The section of the letter that has received the most attention comes at the end of the papyrus, in columns four and five: Claudius’ response to the feud between the Greeks and Jews. The Alexandrians’ question on this matter is often referred to as “the Jewish question.” Basically, Claudius sternly warns the Alexandrians that if they do not stop fighting with each other, he will be forced to intervene: “I shall be forced to show what a benevolent leader is when turned toward righteous rage” (ll. 80-81). He orders the Alexandrians to leave the Jews alone, because they have been inhabitants of the city “from a long time ago.” Additionally, they are to respect Jewish customs. As for the Jews, they are not to agitate, intrude in the contests, or “bring in Judeans from Syria or sailing down from Egypt.” Claudius was exercising good public policy, holding to a “perfectly judicial attitude” (Bell, 22). We learn from the prefect’s edict at the very beginning of the papyrus that not everyone in Alexandria was present to hear Claudius’ letter read out publicly. So, the prefect ordered that the letter be publicly posted in Alexandria, “so that man by man each understanding the letter you may wonder at the majesty of our god Caesar and for his goodwill toward the city be grateful” (ll. 7-11).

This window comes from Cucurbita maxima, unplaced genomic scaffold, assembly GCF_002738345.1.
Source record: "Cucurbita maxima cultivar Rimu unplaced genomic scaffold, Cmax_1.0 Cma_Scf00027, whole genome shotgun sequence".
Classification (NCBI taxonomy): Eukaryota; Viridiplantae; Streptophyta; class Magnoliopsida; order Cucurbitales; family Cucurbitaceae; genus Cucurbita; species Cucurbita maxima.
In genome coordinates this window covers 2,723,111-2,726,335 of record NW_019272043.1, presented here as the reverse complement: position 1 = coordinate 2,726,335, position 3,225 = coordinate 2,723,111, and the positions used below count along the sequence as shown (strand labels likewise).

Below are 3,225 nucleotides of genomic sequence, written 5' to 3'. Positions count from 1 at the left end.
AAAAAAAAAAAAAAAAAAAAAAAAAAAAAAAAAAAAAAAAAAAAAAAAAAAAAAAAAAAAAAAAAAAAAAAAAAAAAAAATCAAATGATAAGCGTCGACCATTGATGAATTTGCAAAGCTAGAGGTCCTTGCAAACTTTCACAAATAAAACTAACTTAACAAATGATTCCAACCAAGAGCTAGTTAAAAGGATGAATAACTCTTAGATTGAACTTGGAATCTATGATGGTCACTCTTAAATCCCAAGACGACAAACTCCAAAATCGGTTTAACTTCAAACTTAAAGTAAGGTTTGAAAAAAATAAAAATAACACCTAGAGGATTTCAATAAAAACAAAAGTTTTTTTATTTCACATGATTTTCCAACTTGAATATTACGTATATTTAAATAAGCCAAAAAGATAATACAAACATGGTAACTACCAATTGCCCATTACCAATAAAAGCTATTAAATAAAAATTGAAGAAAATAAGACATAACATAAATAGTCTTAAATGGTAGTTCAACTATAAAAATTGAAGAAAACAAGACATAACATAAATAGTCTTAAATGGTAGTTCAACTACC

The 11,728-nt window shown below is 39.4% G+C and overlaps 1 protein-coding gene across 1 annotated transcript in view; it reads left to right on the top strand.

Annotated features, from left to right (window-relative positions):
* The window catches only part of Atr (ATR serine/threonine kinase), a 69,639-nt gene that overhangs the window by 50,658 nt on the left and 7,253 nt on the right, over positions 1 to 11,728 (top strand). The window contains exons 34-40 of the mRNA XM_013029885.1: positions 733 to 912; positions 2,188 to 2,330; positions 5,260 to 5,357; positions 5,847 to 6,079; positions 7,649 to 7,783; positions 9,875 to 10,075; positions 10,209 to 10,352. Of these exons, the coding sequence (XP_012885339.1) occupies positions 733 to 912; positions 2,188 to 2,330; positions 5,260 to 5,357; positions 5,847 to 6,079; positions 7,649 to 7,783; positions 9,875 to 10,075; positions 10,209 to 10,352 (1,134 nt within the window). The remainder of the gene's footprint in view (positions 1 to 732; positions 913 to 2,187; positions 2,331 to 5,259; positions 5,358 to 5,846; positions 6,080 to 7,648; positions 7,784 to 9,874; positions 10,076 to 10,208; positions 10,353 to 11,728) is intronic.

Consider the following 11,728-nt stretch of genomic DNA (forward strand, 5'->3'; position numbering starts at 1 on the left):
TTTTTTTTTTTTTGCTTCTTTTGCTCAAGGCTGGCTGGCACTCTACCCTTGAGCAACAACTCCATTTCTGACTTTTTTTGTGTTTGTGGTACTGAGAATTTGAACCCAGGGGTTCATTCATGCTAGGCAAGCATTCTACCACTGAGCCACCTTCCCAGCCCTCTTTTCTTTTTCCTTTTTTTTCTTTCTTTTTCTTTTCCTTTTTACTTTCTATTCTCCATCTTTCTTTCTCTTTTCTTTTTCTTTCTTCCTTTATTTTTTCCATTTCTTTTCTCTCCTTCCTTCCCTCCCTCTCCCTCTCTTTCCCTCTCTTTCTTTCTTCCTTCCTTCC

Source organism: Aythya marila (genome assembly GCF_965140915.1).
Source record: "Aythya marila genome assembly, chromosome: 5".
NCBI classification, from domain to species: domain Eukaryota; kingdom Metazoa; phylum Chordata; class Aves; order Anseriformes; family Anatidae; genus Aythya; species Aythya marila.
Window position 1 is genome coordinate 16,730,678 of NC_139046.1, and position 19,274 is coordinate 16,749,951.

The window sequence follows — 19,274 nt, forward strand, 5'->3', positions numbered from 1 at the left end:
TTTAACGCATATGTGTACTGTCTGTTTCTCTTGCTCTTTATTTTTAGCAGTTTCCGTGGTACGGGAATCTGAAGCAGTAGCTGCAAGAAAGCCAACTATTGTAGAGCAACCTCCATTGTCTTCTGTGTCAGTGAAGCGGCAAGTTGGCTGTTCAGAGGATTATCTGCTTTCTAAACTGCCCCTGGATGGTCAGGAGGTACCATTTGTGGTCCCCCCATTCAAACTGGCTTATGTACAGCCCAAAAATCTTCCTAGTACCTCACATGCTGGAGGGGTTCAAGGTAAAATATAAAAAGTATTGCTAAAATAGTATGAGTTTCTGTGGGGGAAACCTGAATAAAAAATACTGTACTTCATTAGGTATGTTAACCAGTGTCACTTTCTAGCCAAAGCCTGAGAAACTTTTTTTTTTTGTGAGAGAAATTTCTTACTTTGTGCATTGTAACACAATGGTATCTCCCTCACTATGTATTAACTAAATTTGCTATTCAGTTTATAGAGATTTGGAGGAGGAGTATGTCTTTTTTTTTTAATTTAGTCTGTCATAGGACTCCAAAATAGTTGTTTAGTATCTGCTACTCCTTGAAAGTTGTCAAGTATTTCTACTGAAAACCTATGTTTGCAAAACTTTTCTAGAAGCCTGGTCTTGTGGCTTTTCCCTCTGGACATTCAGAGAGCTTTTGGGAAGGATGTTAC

While the papyrus itself is not dated (almost certainly the original letter would have been), the edict is dated to 10 November 41, which offers a terminus ante quem, that is, a latest possible date for the papyrus. Our copy of Claudius’ letter is written on the verso of a long roll, whose recto bears the text of a tax register. There is a question as to why this letter turned up in Philadelphia in the Fayum in a first century tax archive of an official named Nemesion, son of Zoilos. Bell was of the opinion that the contents of the letter may have been of interest to the officials in Philadelphia, who could refer to it on matters related to Alexandrian citizenship.
What follows is an English translation of the section dealing with the “Jewish question.” For a complete English translation, see here; for the Greek text of the papyrus, see here. For further reading, see the following two works: